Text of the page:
What is Menstrual Fluid and what does it Look Like?

What is menstrual fluid?june14tom3

Only about half of menstrual fluid is blood (the rest is cervical mucus, vaginal secretions and endometrial tissue). The blood contains sodium, calcium, phosphate, iron, and chloride. The vaginal fluids contain water, common electrolytes, organ moieties, and at least 14 proteins, including glycoproteins.

Is menstrual fluid safe?

Unless the person in question has a bloodborne illness (eg. HIV, HPV, Hepitis), menstrual fluid is harmless. No toxins are released in menstrual flow, as this is a lining that must be pure and clean enough to have nurtured a baby. Menstrual fluid is no more dangerous than regular blood.

What does menstrual fluid look like?

According to Wikipedia, “Menstrual fluid is reddish-brown, a slightly darker color than venous blood.” I think that this description is too narrow. Menstrual fluid varies enormously in colour and texture. The colour of menstrual fluid can be a bright red (the same colour as venous blood); or a darker red; or a reddish-brown (particularly at the start or end of a person’s period). Parts of it are even translucent, or slightly pink/orange. The texture/consistency of menstrual fluid varies greatly as well – sometimes it is thick and stringy/gloppy, at other times it is thin and watery. Menstrual fluid also often contains blood clots. These appear as dark clumps of blood that may look like tissue. As menstrual fluid dries it turns brown and can develop a shiny gloss to its surface.

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3 Responses to What is Menstrual Fluid and what does it Look Like?

  1. sunnysmile says:

    Reblogged this on Gratitude every day and commented:
    Today I am grateful for this “The Period Blog” and to all people – women and men who work for acceptance of menstruation in people’s lives, for menstruation to become a valued and sacred part of women’s lives.

  2. Jay says:

    Is menstrual fluid safe…depends on what you plan on doing with it and how you treat it.

    Drinking (yes, I said drinking) is potentially harmful both due to blood born diseases like HIV and iron in blood is toxic when ingested. It is often used to fertilise plants but on some straight menstrual flow will kill plants, also as a side note it attracts animals.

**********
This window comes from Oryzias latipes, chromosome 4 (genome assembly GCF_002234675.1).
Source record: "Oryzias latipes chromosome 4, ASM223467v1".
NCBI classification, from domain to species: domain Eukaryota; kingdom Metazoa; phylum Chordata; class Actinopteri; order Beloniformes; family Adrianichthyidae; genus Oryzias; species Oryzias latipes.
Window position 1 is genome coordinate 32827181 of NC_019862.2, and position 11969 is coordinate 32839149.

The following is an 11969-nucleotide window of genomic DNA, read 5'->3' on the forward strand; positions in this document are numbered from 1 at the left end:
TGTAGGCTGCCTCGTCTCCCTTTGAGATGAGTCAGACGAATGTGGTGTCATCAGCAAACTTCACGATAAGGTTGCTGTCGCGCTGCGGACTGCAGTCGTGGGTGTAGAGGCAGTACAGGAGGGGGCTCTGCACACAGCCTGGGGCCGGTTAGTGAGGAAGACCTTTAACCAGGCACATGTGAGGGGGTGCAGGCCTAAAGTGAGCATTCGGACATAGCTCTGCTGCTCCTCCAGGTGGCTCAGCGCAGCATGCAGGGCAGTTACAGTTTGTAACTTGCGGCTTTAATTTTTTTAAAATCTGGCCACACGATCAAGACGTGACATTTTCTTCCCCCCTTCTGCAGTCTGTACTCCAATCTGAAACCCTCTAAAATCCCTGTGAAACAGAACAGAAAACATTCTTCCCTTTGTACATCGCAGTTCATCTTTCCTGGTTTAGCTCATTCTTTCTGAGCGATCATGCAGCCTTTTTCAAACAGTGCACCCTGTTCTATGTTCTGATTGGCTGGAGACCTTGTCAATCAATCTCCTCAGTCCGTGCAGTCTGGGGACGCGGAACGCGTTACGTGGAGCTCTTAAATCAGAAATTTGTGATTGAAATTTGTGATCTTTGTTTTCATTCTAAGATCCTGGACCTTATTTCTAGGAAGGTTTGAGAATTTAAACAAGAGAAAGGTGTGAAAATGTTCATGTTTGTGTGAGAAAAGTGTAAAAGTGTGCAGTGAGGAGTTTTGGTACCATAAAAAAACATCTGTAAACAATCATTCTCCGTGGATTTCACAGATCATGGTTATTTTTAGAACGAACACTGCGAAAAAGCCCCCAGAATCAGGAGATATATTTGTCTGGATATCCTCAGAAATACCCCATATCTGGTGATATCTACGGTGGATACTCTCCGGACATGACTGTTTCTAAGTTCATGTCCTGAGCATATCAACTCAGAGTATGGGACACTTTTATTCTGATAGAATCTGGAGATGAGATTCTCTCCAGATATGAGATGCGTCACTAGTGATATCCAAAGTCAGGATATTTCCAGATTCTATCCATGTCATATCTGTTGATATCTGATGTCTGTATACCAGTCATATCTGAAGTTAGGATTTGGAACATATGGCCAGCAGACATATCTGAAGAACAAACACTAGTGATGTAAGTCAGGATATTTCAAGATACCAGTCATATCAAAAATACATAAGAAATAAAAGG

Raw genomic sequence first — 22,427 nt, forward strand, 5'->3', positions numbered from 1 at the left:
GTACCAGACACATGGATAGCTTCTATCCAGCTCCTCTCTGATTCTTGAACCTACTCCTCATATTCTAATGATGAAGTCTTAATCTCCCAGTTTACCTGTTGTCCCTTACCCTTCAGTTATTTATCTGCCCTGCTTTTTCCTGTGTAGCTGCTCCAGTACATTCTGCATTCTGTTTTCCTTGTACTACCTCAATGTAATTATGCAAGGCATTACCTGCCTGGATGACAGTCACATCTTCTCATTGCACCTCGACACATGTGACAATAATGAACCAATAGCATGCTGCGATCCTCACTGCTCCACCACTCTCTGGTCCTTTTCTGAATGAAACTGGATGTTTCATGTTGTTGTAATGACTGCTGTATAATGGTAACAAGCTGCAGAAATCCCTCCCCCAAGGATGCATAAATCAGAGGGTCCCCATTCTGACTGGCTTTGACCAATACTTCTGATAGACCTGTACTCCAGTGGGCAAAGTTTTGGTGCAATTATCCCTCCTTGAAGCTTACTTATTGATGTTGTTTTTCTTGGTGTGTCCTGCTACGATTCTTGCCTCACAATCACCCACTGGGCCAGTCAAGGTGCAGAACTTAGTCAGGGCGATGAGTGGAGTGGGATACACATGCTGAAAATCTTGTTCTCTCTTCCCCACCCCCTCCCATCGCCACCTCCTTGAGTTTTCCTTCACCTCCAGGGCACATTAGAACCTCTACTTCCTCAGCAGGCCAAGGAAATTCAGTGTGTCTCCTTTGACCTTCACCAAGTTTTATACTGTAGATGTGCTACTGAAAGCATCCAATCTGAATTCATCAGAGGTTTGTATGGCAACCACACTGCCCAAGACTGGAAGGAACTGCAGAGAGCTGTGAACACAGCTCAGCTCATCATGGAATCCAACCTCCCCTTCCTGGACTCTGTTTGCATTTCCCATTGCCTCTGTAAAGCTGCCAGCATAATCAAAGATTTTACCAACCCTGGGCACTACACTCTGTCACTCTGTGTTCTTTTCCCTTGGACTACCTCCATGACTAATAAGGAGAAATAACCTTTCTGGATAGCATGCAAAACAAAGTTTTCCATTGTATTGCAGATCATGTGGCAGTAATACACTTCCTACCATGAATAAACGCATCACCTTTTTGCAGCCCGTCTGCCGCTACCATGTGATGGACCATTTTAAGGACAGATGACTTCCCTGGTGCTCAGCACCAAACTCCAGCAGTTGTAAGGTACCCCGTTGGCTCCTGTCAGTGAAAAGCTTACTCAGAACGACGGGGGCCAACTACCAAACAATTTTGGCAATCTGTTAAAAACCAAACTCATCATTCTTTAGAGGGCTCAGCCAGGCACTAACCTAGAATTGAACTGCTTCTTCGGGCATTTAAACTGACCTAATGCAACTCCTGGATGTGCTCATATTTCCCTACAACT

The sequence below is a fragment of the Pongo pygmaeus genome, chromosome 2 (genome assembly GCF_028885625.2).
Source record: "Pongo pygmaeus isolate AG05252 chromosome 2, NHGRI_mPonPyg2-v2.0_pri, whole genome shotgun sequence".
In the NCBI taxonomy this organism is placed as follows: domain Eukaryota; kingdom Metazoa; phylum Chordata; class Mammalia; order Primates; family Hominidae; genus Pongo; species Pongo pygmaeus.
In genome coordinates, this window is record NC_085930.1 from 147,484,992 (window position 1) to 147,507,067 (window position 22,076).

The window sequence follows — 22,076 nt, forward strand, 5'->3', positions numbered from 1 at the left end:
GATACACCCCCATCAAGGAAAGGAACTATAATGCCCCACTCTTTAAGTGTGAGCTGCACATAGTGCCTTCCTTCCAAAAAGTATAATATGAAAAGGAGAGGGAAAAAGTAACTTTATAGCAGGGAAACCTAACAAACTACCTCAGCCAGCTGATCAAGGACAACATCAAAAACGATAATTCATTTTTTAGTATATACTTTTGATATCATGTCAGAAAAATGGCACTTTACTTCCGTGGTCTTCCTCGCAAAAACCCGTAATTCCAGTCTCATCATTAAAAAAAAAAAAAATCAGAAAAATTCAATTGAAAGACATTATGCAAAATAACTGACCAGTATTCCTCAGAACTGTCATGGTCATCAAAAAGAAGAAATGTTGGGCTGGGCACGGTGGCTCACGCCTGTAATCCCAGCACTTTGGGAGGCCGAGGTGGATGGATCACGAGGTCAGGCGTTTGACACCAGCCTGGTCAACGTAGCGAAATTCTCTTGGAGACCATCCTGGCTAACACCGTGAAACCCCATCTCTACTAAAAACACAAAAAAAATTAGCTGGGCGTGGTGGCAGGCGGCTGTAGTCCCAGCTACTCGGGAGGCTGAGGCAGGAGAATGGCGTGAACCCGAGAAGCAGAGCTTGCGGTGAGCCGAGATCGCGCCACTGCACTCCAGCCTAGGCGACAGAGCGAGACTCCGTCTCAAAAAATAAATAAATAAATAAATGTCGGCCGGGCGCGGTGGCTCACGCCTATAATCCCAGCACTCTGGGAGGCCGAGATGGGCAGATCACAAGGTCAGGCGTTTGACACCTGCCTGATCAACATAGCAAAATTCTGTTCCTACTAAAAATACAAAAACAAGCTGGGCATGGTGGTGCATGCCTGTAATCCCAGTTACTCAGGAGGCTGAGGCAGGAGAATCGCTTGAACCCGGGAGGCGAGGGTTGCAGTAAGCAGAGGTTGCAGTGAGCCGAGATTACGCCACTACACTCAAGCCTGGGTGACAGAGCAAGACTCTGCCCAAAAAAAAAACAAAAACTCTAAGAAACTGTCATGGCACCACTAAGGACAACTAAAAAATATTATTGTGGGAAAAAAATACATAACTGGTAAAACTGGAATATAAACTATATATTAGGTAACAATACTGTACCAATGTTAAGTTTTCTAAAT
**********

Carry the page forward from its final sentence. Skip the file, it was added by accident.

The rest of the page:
• atozinco says:

      That’s an interesting point, I didn’t know that iron was potentially toxic. According to Wikipedia the therapeutic dose for iron deficiency anemia is 3–6 mg/kg/day (ie. 150mg – 300mg iron for a 50kg person). Toxic effects begin to occur at doses above 10–20 mg/kg of elemental iron (ie. 500-1000 mg iron for a 50kg person). Comparatively, it seems that blood has on average only 500mg of iron per liter. Menstrual fluid is only 50% blood, and on an average cycle about 35mls of menstrual fluid is expelled. Therefore the average amount of iron in the menstrual fluid of an average woman’s cycle is 8.75mg. Therefore it seems very unlikely that drinking menstrual blood could result in iron toxicity. NB. The average human contains a total of about 3000mg iron, and about 5 litres of blood.

      Regarding your comment that menstrual blood “attracts animals”, that’s something I’ve been wondering about a bit. My dog seems to like the smell of menstrual blood (she sometimes carries my menstrual pads around the house & tears them into pieces if I don’t hide them well enough! I now wrap my pads/panty-liners in a plastic bag before putting them in the bin so that my dog doesn’t smell them). I’m not sure whether blood is a good fertiliser – I’ve heard that it may be good for certain types of plants, and not so good for others.

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